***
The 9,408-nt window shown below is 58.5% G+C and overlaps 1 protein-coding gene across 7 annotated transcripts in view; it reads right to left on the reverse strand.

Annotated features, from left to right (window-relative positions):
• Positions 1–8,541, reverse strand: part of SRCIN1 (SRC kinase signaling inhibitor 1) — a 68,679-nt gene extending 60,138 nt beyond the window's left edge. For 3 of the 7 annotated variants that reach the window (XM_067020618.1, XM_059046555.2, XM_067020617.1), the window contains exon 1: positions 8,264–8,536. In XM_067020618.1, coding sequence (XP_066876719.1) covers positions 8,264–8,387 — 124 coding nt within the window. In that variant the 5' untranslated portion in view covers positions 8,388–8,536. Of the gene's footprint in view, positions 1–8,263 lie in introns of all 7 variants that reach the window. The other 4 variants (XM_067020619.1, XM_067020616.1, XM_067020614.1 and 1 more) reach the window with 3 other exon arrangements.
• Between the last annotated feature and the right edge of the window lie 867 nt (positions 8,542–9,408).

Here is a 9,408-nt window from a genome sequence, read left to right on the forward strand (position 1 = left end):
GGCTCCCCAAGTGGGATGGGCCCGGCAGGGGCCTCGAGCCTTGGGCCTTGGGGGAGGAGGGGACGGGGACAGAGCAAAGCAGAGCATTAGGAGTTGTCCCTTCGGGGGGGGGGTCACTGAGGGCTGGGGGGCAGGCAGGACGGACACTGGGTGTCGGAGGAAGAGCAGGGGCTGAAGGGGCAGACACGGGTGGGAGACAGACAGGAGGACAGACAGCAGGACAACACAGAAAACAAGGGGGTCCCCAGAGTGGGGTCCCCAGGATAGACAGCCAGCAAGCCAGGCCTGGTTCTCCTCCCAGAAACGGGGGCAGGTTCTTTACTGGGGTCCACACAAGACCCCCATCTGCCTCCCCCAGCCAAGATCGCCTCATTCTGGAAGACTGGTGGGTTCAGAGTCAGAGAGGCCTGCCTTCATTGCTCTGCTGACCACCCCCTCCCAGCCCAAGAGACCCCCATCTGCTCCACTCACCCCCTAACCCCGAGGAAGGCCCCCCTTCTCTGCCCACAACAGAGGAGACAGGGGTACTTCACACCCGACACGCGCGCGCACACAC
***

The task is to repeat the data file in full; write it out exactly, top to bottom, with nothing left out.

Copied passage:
The 9,408-nt window shown below is 58.5% G+C and overlaps 1 protein-coding gene across 7 annotated transcripts in view; it reads right to left on the reverse strand.

Annotated features, from left to right (window-relative positions):
• Positions 1–8,541, reverse strand: part of SRCIN1 (SRC kinase signaling inhibitor 1) — a 68,679-nt gene extending 60,138 nt beyond the window's left edge. For 3 of the 7 annotated variants that reach the window (XM_067020618.1, XM_059046555.2, XM_067020617.1), the window contains exon 1: positions 8,264–8,536. In XM_067020618.1, coding sequence (XP_066876719.1) covers positions 8,264–8,387 — 124 coding nt within the window. In that variant the 5' untranslated portion in view covers positions 8,388–8,536. Of the gene's footprint in view, positions 1–8,263 lie in introns of all 7 variants that reach the window. The other 4 variants (XM_067020619.1, XM_067020616.1, XM_067020614.1 and 1 more) reach the window with 3 other exon arrangements.
• Between the last annotated feature and the right edge of the window lie 867 nt (positions 8,542–9,408).

Here is a 9,408-nt window from a genome sequence, read left to right on the forward strand (position 1 = left end):
GGCTCCCCAAGTGGGATGGGCCCGGCAGGGGCCTCGAGCCTTGGGCCTTGGGGGAGGAGGGGACGGGGACAGAGCAAAGCAGAGCATTAGGAGTTGTCCCTTCGGGGGGGGGGTCACTGAGGGCTGGGGGGCAGGCAGGACGGACACTGGGTGTCGGAGGAAGAGCAGGGGCTGAAGGGGCAGACACGGGTGGGAGACAGACAGGAGGACAGACAGCAGGACAACACAGAAAACAAGGGGGTCCCCAGAGTGGGGTCCCCAGGATAGACAGCCAGCAAGCCAGGCCTGGTTCTCCTCCCAGAAACGGGGGCAGGTTCTTTACTGGGGTCCACACAAGACCCCCATCTGCCTCCCCCAGCCAAGATCGCCTCATTCTGGAAGACTGGTGGGTTCAGAGTCAGAGAGGCCTGCCTTCATTGCTCTGCTGACCACCCCCTCCCAGCCCAAGAGACCCCCATCTGCTCCACTCACCCCCTAACCCCGAGGAAGGCCCCCCTTCTCTGCCCACAACAGAGGAGACAGGGGTACTTCACACCCGACACGCGCGCGCACACAC